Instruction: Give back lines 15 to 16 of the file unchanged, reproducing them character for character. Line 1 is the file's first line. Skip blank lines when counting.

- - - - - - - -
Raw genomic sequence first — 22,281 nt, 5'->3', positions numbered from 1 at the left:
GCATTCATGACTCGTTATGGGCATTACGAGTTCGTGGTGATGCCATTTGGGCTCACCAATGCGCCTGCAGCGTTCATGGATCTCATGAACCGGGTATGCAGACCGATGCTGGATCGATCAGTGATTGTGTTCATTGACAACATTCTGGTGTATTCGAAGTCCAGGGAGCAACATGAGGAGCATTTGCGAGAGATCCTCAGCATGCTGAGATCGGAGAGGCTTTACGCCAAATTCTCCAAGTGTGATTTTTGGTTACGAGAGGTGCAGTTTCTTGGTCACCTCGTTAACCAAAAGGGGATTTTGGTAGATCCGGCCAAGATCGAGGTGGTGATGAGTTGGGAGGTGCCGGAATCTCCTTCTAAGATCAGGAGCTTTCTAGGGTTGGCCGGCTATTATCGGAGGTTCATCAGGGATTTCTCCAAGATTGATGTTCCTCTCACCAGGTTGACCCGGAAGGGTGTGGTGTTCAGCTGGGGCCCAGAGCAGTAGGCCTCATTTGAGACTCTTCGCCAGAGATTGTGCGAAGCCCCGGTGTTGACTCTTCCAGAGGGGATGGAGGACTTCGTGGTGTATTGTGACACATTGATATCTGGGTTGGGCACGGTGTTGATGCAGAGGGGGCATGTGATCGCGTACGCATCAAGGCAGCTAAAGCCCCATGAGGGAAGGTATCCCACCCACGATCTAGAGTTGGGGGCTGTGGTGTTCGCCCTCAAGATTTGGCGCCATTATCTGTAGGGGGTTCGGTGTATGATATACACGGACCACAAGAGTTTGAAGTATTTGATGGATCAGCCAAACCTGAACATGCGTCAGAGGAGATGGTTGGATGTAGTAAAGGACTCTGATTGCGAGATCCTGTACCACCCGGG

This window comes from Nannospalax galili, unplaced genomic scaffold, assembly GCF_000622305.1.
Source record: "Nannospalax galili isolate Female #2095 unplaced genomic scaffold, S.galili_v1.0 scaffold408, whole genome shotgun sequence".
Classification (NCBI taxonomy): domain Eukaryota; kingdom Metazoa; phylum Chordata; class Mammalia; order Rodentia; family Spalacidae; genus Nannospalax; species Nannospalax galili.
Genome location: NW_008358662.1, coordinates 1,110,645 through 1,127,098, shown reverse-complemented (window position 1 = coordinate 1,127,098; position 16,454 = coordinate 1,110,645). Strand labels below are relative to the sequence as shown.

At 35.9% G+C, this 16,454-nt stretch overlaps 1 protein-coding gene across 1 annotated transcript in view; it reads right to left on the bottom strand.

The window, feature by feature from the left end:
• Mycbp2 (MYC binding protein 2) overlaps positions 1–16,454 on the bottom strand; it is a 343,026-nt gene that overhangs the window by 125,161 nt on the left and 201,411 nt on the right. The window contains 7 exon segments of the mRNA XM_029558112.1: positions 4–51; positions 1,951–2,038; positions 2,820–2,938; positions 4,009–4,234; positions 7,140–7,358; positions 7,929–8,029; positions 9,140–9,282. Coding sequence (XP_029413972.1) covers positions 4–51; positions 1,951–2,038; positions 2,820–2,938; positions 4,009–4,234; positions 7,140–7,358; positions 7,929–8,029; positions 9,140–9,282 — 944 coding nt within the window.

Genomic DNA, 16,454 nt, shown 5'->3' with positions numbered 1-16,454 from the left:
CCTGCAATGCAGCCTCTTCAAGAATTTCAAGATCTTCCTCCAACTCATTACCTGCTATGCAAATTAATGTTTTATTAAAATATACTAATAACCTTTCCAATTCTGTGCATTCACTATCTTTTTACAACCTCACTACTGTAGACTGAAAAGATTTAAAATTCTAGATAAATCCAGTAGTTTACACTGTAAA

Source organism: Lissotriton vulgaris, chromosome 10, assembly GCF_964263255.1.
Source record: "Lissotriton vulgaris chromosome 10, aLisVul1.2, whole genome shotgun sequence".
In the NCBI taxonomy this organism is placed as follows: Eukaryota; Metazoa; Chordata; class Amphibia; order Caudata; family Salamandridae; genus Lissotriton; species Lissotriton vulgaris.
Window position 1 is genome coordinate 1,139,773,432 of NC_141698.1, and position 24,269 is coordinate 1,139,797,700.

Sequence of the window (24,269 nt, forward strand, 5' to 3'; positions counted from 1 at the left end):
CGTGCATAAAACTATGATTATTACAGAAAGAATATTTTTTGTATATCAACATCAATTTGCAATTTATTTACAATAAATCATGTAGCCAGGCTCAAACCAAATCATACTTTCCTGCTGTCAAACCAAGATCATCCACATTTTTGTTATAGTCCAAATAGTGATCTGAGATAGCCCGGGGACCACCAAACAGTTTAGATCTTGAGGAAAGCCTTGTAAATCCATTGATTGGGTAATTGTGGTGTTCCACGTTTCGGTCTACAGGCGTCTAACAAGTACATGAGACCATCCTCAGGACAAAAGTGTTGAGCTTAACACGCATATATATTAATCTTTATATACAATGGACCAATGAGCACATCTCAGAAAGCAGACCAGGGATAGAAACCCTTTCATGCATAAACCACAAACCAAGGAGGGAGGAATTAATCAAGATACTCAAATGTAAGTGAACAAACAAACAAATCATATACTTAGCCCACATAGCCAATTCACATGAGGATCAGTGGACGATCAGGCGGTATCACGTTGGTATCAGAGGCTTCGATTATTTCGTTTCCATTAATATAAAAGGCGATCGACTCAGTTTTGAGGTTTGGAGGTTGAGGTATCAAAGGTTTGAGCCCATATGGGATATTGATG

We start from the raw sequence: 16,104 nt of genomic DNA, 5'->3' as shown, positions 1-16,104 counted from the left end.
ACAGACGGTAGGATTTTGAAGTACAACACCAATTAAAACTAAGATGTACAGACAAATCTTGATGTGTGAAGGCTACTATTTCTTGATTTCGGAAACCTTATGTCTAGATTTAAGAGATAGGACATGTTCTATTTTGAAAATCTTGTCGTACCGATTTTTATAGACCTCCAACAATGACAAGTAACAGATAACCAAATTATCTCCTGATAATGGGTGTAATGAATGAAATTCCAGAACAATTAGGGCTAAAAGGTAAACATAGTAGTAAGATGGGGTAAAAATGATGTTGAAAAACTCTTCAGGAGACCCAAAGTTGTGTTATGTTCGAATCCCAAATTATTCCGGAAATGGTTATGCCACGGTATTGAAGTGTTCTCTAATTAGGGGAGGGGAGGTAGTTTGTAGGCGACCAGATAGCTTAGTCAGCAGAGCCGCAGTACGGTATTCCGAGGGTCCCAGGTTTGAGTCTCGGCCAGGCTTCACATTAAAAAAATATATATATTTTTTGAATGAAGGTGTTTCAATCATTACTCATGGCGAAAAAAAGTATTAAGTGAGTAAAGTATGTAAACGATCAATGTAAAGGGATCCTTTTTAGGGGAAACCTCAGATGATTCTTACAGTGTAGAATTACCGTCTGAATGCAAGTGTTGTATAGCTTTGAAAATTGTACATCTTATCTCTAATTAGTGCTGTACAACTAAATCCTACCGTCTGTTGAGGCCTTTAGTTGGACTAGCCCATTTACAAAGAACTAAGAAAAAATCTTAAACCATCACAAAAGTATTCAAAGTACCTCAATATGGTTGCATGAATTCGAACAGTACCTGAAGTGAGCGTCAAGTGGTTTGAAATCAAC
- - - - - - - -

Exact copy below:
Window position 1 is genome coordinate 1,139,773,432 of NC_141698.1, and position 24,269 is coordinate 1,139,797,700.

Sequence of the window (24,269 nt, forward strand, 5' to 3'; positions counted from 1 at the left end):